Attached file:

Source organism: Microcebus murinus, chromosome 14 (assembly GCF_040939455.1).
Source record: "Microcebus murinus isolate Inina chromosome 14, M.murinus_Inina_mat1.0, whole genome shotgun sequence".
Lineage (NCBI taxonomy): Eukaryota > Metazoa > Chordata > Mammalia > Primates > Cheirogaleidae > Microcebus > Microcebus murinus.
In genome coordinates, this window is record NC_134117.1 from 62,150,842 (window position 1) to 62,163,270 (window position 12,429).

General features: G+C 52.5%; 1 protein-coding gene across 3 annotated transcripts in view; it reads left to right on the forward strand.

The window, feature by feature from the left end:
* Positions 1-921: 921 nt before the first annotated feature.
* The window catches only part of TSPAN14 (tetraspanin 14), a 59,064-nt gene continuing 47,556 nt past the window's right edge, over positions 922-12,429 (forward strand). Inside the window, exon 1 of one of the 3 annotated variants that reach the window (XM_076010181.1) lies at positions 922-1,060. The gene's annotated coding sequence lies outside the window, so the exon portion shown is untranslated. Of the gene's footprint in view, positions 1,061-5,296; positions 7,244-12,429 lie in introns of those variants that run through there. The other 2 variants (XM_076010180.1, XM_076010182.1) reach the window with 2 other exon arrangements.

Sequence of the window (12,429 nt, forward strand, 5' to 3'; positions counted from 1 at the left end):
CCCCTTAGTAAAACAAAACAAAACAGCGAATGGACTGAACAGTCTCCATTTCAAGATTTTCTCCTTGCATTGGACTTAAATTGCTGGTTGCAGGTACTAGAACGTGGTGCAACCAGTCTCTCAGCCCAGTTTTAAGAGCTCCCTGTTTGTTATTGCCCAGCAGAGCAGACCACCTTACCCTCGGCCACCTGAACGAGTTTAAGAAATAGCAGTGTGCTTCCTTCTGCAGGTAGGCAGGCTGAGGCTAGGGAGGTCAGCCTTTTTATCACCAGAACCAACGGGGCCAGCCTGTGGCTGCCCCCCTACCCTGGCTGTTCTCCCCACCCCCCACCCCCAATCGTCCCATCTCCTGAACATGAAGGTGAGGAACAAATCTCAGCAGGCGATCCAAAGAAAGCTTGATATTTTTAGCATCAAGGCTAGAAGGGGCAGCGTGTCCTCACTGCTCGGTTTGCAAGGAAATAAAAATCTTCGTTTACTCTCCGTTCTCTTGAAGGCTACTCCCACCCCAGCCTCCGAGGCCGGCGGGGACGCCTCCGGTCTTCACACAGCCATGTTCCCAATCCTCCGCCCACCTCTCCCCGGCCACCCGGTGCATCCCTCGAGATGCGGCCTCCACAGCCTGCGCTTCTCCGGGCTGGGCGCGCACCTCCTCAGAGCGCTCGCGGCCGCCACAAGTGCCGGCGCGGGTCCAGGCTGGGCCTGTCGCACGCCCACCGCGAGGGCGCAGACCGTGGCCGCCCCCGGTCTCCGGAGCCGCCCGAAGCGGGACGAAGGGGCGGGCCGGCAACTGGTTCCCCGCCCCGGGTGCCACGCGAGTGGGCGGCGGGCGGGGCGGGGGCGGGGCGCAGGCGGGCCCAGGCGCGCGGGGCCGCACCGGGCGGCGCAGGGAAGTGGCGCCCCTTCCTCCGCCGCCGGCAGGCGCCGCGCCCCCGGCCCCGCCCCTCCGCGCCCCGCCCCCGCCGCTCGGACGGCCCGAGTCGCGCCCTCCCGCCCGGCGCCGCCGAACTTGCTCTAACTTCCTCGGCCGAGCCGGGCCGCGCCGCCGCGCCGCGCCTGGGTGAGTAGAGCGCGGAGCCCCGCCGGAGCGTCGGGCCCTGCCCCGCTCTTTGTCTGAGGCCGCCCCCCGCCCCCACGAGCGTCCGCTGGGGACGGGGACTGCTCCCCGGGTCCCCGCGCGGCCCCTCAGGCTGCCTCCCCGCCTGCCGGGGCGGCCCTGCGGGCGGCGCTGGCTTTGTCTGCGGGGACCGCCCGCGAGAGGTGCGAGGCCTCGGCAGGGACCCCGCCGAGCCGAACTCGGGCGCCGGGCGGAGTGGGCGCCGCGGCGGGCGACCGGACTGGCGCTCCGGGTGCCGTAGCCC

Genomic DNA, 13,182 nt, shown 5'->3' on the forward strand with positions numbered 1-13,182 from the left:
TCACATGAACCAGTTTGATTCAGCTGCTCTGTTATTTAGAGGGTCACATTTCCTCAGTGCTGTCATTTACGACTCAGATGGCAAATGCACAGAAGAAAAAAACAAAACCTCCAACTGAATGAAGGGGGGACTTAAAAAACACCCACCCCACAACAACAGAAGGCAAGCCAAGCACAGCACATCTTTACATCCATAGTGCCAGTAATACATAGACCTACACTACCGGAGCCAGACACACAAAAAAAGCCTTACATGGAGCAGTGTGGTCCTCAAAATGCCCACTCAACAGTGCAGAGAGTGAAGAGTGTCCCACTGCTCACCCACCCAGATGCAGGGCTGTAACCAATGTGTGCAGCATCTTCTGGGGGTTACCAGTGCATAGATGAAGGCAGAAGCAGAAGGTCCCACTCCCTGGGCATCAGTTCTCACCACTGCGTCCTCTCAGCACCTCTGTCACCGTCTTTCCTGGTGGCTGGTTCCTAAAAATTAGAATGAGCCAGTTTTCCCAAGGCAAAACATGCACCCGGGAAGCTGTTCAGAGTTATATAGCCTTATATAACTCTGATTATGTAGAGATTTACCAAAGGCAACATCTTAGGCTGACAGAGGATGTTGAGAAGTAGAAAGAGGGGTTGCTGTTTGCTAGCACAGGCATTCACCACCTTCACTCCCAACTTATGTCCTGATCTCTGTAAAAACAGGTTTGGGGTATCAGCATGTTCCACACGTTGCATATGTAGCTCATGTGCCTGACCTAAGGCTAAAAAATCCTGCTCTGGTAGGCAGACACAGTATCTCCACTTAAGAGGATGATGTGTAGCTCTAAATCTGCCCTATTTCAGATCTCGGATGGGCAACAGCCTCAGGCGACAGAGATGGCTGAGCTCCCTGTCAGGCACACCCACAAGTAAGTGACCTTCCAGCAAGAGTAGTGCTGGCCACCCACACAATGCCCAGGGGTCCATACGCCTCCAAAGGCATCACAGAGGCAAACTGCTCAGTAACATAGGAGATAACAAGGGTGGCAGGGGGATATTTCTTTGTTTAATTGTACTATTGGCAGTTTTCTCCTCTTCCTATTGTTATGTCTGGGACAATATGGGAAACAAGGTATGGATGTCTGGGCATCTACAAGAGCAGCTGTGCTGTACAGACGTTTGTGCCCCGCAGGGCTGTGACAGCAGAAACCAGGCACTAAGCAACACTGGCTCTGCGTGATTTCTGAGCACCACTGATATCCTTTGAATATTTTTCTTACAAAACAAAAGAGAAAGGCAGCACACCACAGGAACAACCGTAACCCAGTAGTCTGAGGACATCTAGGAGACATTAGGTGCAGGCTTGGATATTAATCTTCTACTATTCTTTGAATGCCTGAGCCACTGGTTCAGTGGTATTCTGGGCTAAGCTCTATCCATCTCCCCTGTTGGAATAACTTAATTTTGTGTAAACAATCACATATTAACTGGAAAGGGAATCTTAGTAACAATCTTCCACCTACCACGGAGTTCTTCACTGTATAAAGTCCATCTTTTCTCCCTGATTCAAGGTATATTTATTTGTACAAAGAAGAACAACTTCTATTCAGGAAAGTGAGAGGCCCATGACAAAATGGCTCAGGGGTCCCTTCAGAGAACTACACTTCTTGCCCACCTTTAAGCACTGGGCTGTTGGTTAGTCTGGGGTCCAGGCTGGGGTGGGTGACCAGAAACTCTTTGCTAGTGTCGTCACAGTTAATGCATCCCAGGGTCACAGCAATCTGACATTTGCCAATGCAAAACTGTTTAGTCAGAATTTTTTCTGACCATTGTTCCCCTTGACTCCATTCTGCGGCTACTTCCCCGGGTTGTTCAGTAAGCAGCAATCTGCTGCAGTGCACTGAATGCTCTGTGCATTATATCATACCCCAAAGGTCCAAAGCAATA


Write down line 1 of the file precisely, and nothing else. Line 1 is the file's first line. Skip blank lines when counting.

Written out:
Source organism: Microcebus murinus, chromosome 14 (assembly GCF_040939455.1).